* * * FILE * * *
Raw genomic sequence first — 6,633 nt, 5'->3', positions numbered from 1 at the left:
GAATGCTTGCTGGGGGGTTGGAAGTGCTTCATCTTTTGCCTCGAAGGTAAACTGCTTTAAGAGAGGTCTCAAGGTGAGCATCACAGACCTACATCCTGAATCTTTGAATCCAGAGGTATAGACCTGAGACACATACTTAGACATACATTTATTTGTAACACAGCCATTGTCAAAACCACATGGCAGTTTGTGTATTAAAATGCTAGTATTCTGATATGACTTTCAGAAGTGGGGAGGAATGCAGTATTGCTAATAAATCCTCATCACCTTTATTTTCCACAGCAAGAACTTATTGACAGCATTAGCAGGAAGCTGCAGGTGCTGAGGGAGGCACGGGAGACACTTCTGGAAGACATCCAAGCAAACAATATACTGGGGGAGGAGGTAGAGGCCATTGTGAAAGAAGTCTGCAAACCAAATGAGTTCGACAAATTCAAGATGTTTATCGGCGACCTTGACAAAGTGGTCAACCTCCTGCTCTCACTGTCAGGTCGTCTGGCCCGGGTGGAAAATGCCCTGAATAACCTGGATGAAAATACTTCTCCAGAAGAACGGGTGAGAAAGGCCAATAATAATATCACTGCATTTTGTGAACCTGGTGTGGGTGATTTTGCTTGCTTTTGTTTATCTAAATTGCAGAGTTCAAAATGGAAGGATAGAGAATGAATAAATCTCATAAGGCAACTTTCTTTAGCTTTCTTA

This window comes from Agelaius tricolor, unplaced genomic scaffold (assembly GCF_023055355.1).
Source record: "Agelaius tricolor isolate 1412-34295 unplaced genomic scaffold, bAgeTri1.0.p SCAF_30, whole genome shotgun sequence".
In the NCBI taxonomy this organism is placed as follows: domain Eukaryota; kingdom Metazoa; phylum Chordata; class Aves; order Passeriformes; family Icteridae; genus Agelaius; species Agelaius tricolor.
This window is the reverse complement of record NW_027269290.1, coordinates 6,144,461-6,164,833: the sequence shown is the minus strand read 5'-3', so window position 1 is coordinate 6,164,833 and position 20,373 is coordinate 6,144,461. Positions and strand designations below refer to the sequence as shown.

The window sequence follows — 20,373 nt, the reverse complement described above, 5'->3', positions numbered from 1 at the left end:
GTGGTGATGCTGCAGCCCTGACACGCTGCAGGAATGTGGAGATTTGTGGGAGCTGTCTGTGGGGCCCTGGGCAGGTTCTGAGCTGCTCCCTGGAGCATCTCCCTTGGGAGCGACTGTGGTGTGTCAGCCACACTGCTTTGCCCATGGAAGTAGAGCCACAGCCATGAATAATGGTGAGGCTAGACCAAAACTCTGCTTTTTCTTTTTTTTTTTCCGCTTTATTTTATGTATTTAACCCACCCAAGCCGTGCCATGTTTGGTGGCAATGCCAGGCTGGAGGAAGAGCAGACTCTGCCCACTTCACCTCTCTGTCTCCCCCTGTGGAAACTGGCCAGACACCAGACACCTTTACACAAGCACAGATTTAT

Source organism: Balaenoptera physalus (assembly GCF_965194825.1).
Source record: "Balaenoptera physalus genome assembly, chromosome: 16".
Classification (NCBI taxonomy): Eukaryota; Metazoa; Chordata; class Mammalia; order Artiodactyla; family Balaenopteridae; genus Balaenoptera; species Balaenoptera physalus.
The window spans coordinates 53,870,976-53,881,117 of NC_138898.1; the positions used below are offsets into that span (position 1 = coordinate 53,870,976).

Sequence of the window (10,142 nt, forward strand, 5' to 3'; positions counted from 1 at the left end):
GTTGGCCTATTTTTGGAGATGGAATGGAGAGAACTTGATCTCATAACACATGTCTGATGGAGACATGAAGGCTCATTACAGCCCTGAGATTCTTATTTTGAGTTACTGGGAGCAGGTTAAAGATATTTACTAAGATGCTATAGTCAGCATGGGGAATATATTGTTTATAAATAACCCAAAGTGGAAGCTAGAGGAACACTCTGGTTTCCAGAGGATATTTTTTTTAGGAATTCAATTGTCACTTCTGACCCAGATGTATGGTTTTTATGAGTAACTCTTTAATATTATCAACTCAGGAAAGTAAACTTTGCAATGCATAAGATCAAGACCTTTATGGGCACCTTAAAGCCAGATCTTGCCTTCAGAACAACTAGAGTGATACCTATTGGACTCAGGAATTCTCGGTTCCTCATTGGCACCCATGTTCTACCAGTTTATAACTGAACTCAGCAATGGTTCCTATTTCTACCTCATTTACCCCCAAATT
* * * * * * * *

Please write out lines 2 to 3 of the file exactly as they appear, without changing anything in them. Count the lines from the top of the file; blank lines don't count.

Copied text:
GAATGCTTGCTGGGGGGTTGGAAGTGCTTCATCTTTTGCCTCGAAGGTAAACTGCTTTAAGAGAGGTCTCAAGGTGAGCATCACAGACCTACATCCTGAATCTTTGAATCCAGAGGTATAGACCTGAGACACATACTTAGACATACATTTATTTGTAACACAGCCATTGTCAAAACCACATGGCAGTTTGTGTATTAAAATGCTAGTATTCTGATATGACTTTCAGAAGTGGGGAGGAATGCAGTATTGCTAATAAATCCTCATCACCTTTATTTTCCACAGCAAGAACTTATTGACAGCATTAGCAGGAAGCTGCAGGTGCTGAGGGAGGCACGGGAGACACTTCTGGAAGACATCCAAGCAAACAATATACTGGGGGAGGAGGTAGAGGCCATTGTGAAAGAAGTCTGCAAACCAAATGAGTTCGACAAATTCAAGATGTTTATCGGCGACCTTGACAAAGTGGTCAACCTCCTGCTCTCACTGTCAGGTCGTCTGGCCCGGGTGGAAAATGCCCTGAATAACCTGGATGAAAATACTTCTCCAGAAGAACGGGTGAGAAAGGCCAATAATAATATCACTGCATTTTGTGAACCTGGTGTGGGTGATTTTGCTTGCTTTTGTTTATCTAAATTGCAGAGTTCAAAATGGAAGGATAGAGAATGAATAAATCTCATAAGGCAACTTTCTTTAGCTTTCTTA

This window comes from Agelaius tricolor, unplaced genomic scaffold (assembly GCF_023055355.1).